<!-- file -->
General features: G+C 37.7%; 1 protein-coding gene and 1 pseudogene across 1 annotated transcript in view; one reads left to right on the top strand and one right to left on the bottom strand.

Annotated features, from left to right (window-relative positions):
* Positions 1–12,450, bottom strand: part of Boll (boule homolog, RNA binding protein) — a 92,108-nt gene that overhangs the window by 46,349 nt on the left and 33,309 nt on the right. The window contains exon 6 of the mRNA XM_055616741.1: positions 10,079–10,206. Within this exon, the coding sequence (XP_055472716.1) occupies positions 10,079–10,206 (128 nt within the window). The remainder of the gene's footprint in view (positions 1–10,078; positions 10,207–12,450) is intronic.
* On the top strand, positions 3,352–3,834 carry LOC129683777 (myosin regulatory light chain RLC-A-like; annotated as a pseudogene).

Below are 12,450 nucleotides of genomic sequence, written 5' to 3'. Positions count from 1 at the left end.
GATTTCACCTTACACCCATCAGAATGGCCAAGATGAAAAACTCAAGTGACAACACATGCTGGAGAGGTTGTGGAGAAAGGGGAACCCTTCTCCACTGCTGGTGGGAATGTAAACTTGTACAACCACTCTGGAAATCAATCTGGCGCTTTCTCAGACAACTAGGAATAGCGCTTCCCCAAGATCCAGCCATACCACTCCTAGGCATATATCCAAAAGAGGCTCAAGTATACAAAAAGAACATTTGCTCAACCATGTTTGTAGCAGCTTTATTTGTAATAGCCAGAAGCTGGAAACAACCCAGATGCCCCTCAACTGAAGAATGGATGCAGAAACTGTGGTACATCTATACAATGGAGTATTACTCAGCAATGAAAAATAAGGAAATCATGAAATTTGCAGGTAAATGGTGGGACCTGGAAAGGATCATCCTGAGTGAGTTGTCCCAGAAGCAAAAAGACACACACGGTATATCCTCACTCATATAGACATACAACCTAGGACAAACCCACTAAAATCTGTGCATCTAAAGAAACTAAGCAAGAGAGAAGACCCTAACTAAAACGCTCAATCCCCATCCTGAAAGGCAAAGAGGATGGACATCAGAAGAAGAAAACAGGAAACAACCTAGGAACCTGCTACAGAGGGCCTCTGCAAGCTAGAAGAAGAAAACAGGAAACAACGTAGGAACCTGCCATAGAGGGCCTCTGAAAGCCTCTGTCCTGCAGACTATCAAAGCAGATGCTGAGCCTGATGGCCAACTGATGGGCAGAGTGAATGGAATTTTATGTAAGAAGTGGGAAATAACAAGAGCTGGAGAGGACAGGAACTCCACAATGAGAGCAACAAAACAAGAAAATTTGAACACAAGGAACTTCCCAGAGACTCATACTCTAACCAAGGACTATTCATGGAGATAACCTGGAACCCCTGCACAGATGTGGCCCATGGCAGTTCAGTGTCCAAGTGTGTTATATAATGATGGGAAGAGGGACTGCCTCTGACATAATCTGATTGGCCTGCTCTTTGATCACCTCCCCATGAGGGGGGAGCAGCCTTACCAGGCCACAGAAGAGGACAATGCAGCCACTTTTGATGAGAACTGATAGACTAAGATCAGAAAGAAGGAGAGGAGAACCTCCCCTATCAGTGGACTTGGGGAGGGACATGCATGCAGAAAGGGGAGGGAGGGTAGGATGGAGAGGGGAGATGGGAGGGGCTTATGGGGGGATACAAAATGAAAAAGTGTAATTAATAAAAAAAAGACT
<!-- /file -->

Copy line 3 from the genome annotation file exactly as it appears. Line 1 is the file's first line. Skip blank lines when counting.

* Positions 1–12,450, bottom strand: part of Boll (boule homolog, RNA binding protein) — a 92,108-nt gene that overhangs the window by 46,349 nt on the left and 33,309 nt on the right. The window contains exon 6 of the mRNA XM_055616741.1: positions 10,079–10,206. Within this exon, the coding sequence (XP_055472716.1) occupies positions 10,079–10,206 (128 nt within the window). The remainder of the gene's footprint in view (positions 1–10,078; positions 10,207–12,450) is intronic.